Business News of 2014-07-01

Fuel situation in Accra improves

The fuel situation in Accra has improved, following the release of quantities of the product from the country’s strategic reserves to various oil marketing companies (OMCs) and the service stations.

During a visit to some fuel filling stations within the metropolis by the Minister of Energy and Petroleum, Mr Emmanuel Armah-Kofi Buah, fuel was available at those stations and was being sold out to drivers.

At the Shell Filling stations near the 37 Military Hospital and at Legon, the queue were gone as drivers were seen driving in to buy fuel without joining any queues and driving out without hindrance.

Some managers of filling stations, in their bid to inform drivers of the availability of petrol, stood by the roadside to signal drivers to that effect.

Meanwhile, at other filling stations, some people were seen with big plastic containers buying large quantities of fuel.

When asked, a man who gave his name as Nana Kwame said he had been sent by his master to buy 10 gallons of fuel in anticipation of a future shortage of petrol.

Background

The country was hit by a massive shortage of fuel following speculations that the National Petroleum Authority (NPA) would, from today, July 1, increase the prices of petroleum products.

Reports were rife that some fuel stations were hoarding fuel in anticipation of the expected increases in prices.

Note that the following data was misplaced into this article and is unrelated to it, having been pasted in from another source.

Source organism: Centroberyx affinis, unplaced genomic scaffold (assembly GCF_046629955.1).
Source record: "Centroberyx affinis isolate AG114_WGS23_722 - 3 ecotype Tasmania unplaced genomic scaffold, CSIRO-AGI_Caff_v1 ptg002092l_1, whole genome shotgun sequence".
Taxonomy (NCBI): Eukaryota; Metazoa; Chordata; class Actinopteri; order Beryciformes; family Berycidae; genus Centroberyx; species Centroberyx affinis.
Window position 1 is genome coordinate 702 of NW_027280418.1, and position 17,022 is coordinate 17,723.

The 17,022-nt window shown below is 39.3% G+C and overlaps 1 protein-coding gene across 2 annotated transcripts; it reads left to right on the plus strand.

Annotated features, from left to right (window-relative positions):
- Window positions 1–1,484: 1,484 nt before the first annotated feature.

The situation led to chaotic scenes at many fuel stations, particularly in Accra, as drivers queued, waiting for their vehicles to be fuelled.

The government, as part of measures to address the situation and restore normalcy, released fuel from the country’s strategic reserves of petroleum products from the Bulk Oil Storage and Transport (BOST) Company to various the OMCs.

Assurance

Mr Buah, who expressed satisfaction with the situation on the ground, said efforts were being made to avoid the situation recurring.

He assured the public that enough fuel would be released onto the market and that “there is no need for panic buying”.

According to him, there was enough petrol to last more than two weeks, adding that more fuel products would soon arrive in the country.

“We are also engaging with other stakeholders, including the police and the NPA, to ensure that negative behaviours such as petrol hoarding and illegal operations were dealt with,” Mr Buah added.